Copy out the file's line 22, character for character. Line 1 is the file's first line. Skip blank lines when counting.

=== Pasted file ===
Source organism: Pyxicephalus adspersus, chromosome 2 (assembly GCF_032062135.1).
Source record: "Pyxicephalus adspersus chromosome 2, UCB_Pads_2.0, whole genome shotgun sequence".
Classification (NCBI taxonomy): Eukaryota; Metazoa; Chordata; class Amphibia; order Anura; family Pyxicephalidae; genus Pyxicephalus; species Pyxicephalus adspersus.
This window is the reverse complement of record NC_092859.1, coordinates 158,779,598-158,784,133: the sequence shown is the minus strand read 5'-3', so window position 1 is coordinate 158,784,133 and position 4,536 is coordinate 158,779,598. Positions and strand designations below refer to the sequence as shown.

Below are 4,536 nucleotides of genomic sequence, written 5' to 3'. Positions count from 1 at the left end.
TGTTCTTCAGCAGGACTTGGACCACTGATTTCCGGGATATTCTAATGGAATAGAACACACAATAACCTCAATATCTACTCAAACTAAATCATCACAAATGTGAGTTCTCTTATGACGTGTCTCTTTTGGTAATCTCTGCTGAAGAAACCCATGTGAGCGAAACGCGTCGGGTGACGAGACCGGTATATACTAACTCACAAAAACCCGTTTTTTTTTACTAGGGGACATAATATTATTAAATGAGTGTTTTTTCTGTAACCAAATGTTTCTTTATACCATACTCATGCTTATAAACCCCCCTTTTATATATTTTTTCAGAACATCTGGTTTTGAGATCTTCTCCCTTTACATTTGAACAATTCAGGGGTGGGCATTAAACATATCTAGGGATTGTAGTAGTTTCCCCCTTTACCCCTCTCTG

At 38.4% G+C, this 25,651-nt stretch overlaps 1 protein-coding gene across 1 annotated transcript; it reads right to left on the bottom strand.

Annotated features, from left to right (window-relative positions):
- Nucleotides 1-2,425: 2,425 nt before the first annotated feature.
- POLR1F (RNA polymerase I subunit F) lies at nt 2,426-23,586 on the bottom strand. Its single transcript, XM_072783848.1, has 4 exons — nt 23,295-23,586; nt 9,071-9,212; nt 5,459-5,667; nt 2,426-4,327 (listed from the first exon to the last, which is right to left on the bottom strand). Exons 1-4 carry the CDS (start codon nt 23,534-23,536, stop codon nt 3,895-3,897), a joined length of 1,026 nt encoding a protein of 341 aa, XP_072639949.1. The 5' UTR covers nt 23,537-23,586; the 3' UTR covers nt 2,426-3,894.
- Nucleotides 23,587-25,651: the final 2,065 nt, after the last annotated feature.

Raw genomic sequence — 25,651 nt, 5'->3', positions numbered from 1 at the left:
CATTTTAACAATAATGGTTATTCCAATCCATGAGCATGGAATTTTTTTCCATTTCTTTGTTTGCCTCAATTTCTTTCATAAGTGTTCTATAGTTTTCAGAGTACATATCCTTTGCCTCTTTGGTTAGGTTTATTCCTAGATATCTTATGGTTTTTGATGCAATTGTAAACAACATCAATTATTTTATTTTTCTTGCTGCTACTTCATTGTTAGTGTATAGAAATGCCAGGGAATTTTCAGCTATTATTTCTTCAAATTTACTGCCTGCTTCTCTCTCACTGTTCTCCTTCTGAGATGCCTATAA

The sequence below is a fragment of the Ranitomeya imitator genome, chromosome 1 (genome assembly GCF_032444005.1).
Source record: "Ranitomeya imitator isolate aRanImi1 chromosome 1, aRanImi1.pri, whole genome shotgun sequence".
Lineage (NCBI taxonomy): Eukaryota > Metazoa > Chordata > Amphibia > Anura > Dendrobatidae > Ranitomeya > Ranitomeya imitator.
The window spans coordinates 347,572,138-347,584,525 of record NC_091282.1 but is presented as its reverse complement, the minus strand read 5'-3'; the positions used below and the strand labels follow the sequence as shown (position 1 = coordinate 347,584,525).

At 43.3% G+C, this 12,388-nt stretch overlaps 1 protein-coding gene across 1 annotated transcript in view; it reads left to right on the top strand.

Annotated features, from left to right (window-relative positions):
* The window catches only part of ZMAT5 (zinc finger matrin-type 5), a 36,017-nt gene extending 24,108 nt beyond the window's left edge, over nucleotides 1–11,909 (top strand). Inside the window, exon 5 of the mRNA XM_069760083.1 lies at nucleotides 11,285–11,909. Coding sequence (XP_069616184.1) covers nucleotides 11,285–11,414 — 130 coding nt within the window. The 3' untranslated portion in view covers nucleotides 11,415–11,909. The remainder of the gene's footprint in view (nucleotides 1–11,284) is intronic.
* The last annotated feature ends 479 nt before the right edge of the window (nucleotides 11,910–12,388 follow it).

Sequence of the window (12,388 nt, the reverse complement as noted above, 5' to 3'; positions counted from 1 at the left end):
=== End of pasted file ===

Sequence of the window (12,388 nt, the reverse complement as noted above, 5' to 3'; positions counted from 1 at the left end):